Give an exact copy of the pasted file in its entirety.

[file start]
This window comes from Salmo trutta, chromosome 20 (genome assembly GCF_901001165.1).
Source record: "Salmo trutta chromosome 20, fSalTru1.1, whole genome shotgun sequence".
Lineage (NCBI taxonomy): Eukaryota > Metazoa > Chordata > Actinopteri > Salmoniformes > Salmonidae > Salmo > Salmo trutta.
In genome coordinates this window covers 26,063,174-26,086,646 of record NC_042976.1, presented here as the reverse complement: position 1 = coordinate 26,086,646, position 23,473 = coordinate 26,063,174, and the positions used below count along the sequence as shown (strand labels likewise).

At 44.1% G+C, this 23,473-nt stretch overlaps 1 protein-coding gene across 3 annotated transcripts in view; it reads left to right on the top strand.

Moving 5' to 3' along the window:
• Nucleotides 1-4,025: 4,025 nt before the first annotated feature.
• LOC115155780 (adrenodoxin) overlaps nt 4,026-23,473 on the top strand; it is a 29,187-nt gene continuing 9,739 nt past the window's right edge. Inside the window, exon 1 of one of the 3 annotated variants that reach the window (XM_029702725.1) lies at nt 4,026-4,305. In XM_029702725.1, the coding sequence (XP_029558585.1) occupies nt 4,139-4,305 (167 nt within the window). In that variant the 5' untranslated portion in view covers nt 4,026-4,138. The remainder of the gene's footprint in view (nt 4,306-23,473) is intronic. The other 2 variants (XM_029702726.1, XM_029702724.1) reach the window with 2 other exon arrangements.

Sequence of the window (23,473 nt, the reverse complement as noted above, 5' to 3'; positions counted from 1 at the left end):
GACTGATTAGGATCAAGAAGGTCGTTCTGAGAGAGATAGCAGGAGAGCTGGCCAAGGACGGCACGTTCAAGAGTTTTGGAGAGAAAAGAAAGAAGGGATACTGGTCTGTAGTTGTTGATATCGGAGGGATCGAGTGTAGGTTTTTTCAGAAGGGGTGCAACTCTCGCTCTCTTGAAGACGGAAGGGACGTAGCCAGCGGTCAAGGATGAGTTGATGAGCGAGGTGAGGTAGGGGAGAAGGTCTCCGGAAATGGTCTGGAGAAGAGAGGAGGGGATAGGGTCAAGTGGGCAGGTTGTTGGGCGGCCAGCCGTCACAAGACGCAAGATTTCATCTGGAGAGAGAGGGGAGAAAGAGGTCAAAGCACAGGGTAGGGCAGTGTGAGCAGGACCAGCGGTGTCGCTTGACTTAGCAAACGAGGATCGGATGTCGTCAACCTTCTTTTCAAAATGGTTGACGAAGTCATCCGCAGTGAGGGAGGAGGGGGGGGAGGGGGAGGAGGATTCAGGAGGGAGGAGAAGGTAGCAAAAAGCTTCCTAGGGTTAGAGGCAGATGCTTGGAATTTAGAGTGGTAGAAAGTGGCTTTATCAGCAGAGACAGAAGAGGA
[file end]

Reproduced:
This window comes from Salmo trutta, chromosome 20 (genome assembly GCF_901001165.1).
Source record: "Salmo trutta chromosome 20, fSalTru1.1, whole genome shotgun sequence".
Lineage (NCBI taxonomy): Eukaryota > Metazoa > Chordata > Actinopteri > Salmoniformes > Salmonidae > Salmo > Salmo trutta.
In genome coordinates this window covers 26,063,174-26,086,646 of record NC_042976.1, presented here as the reverse complement: position 1 = coordinate 26,086,646, position 23,473 = coordinate 26,063,174, and the positions used below count along the sequence as shown (strand labels likewise).

At 44.1% G+C, this 23,473-nt stretch overlaps 1 protein-coding gene across 3 annotated transcripts in view; it reads left to right on the top strand.

Moving 5' to 3' along the window:
• Nucleotides 1-4,025: 4,025 nt before the first annotated feature.
• LOC115155780 (adrenodoxin) overlaps nt 4,026-23,473 on the top strand; it is a 29,187-nt gene continuing 9,739 nt past the window's right edge. Inside the window, exon 1 of one of the 3 annotated variants that reach the window (XM_029702725.1) lies at nt 4,026-4,305. In XM_029702725.1, the coding sequence (XP_029558585.1) occupies nt 4,139-4,305 (167 nt within the window). In that variant the 5' untranslated portion in view covers nt 4,026-4,138. The remainder of the gene's footprint in view (nt 4,306-23,473) is intronic. The other 2 variants (XM_029702726.1, XM_029702724.1) reach the window with 2 other exon arrangements.

Sequence of the window (23,473 nt, the reverse complement as noted above, 5' to 3'; positions counted from 1 at the left end):
GACTGATTAGGATCAAGAAGGTCGTTCTGAGAGAGATAGCAGGAGAGCTGGCCAAGGACGGCACGTTCAAGAGTTTTGGAGAGAAAAGAAAGAAGGGATACTGGTCTGTAGTTGTTGATATCGGAGGGATCGAGTGTAGGTTTTTTCAGAAGGGGTGCAACTCTCGCTCTCTTGAAGACGGAAGGGACGTAGCCAGCGGTCAAGGATGAGTTGATGAGCGAGGTGAGGTAGGGGAGAAGGTCTCCGGAAATGGTCTGGAGAAGAGAGGAGGGGATAGGGTCAAGTGGGCAGGTTGTTGGGCGGCCAGCCGTCACAAGACGCAAGATTTCATCTGGAGAGAGAGGGGAGAAAGAGGTCAAAGCACAGGGTAGGGCAGTGTGAGCAGGACCAGCGGTGTCGCTTGACTTAGCAAACGAGGATCGGATGTCGTCAACCTTCTTTTCAAAATGGTTGACGAAGTCATCCGCAGTGAGGGAGGAGGGGGGGGAGGGGGAGGAGGATTCAGGAGGGAGGAGAAGGTAGCAAAAAGCTTCCTAGGGTTAGAGGCAGATGCTTGGAATTTAGAGTGGTAGAAAGTGGCTTTATCAGCAGAGACAGAAGAGGA